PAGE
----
because the group did not meet the Cavo Lounge’s dress code. (Id. at ¶ 26–28.)
Having noticed that “white and non-foreign appearing” patrons dressed similarly
to—or even less appropriately than—him and his friends had no problem gaining
entry to the Cavo Lounge, Mr. Sanguinetti went to speak with Mr. Buro and Mr.
Marino. (Id. at ¶¶ 33–34.)
Mr. Buro and Mr. Marino allegedly conferred between themselves and agreed
to have Mr. Sanguinetti “expelled” from the premises. (Id. at ¶ 36.) They
summoned Deputies Dillman and Scaduto, who allegedly “were known to exhibit
violent and aggressive tendencies toward patrons.” (Id. at ¶ 37.) When they
arrived, Mr. Sanguinetti alleges that they immediately began shouting and ordered
him to the leave the premises. (Id. at ¶ 38.) Mr. Sanguinetti attempted to explain
himself, but the Deputies would not listen. Although he did not believe he
committed any crime, Mr. Sanguinetti attempted to leave the area. (Id. at ¶ 38–
40.) As Mr. Sanguinetti turned around to do so, Deputies Dillman and Scaduto
allegedly shoved and began striking him. (Id. at ¶¶ 40–41.) Shortly thereafter,
Deputies David Drucks, Michael Puka, and David Crisp arrived on the scene and
allegedly also joined in the use of force. (Id. at ¶ 42.) Eventually, Mr. Sanguinetti
was handcuffed, arrested, and transported to the Collier County Jail. (Id. at ¶¶
Mr. Sanguinetti was arrested for felony battery on a law enforcement officer,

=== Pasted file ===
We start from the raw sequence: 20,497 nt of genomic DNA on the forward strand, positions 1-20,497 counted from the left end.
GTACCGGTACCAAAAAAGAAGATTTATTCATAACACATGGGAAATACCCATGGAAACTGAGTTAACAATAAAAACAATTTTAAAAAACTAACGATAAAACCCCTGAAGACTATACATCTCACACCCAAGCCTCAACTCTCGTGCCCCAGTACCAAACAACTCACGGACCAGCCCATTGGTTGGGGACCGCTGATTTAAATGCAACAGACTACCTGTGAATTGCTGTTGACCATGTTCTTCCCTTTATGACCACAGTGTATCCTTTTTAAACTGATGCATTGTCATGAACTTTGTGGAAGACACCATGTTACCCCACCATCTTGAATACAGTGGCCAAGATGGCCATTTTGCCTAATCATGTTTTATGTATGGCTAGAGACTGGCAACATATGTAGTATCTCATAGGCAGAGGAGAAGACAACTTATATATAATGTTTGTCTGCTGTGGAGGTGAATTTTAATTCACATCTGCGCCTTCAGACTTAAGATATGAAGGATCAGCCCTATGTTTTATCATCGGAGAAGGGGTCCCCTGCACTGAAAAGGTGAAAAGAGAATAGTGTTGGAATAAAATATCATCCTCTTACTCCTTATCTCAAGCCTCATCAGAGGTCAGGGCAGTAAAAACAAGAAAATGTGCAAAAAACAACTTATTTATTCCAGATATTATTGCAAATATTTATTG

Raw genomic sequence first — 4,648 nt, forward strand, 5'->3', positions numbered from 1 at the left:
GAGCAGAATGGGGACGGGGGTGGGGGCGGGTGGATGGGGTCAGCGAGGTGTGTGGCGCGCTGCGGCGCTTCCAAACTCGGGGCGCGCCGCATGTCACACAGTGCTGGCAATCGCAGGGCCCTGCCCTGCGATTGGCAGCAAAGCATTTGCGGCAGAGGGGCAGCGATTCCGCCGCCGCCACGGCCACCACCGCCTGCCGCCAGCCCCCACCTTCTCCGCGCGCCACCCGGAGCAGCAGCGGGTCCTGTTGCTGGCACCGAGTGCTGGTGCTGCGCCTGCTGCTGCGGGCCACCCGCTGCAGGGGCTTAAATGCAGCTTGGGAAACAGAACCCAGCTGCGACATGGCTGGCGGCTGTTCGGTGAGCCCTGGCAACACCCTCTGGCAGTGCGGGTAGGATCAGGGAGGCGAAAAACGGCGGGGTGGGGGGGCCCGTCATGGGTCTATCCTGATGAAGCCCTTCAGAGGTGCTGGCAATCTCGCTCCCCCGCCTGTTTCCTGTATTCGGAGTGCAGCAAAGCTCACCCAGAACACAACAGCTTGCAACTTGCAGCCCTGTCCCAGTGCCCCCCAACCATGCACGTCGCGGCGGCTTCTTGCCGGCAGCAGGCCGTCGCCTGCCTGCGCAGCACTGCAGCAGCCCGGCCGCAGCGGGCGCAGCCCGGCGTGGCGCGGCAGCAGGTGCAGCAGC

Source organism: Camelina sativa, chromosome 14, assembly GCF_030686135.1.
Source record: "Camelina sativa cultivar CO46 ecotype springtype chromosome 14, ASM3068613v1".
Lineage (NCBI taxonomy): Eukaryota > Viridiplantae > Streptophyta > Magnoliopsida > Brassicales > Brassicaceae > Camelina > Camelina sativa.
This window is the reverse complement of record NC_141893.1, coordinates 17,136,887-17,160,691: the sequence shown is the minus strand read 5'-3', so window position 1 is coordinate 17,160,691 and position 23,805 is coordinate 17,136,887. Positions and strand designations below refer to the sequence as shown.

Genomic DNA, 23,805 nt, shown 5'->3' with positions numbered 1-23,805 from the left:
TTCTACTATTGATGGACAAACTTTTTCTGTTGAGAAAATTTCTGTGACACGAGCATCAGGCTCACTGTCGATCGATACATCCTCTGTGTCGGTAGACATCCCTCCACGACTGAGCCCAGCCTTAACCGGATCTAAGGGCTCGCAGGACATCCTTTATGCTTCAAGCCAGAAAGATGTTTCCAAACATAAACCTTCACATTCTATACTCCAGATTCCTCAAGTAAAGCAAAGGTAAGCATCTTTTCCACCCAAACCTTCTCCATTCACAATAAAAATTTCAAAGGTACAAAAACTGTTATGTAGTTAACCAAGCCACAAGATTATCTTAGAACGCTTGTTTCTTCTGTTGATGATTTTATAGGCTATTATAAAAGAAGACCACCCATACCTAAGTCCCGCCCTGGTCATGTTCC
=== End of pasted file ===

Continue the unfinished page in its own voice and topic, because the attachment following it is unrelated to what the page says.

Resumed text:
resisting an officer with violence, and resisting an officer without violence. (Id. at ¶
3.) But he claims he neither made unlawful contact with Defendants, nor did the
Deputies ever see or hear about Mr. Sanguinetti violating any laws. (Id. at ¶¶ 49–
52.) Even so, the Complaint alleges that the Deputies, along with Mr. Buro and
Mr. Marino, “each submitted knowingly false sworn statements or testimony
regarding” their “interaction [with] Mr. Sanguinetti” that directly contradicted
video evidence of the altercation. (Id. at ¶¶ 53–54.) It also alleges that they
suppressed “exculpatory evidence, so that Mr. Sanguinetti would be prosecuted for
crimes they were fully aware he did not commit or even attempt to commit.” (Id. at
Mr. Sanguinetti contends that Sheriff Rambosk “was immediately apprised of
the facts and circumstances surrounding Mr. Sanguinetti’s arrest and detainment”
and, after “personally evaluat[ing] the evidence against Mr. Sanguinetti, . . .
personally directed his [Deputies] to levy all fault and blame” for the incident on
Mr. Sanguinetti. (Id. at ¶¶ 56–59.) Moreover, the Complaint alleges that Sheriff
Rambosk approved and ratified Mr. Sanguinetti’s continued and allegedly unlawful
imprisonment, and forwarded false evidence to prosecutors despite “being fully
aware that [Deputies] Scaduto and Dillman were the true causes of the fiasco.” (Id.
at ¶¶ 57–58.)
A Florida state criminal information was filed, allegedly “predicated on . . .
false, misleading or incomplete information” which the CCSO Defendants provided
“because of their desire to incur favor and to continue their lucrative business
relationships with” the Cavo Lounge Defendants. (Id. at ¶¶ 80–82.) The
Complaint goes on to allege that “instead of notifying prosecutors or ordering Mr.
Sanguinetti’s immediate release from custody,” Sheriff Rambosk “chose to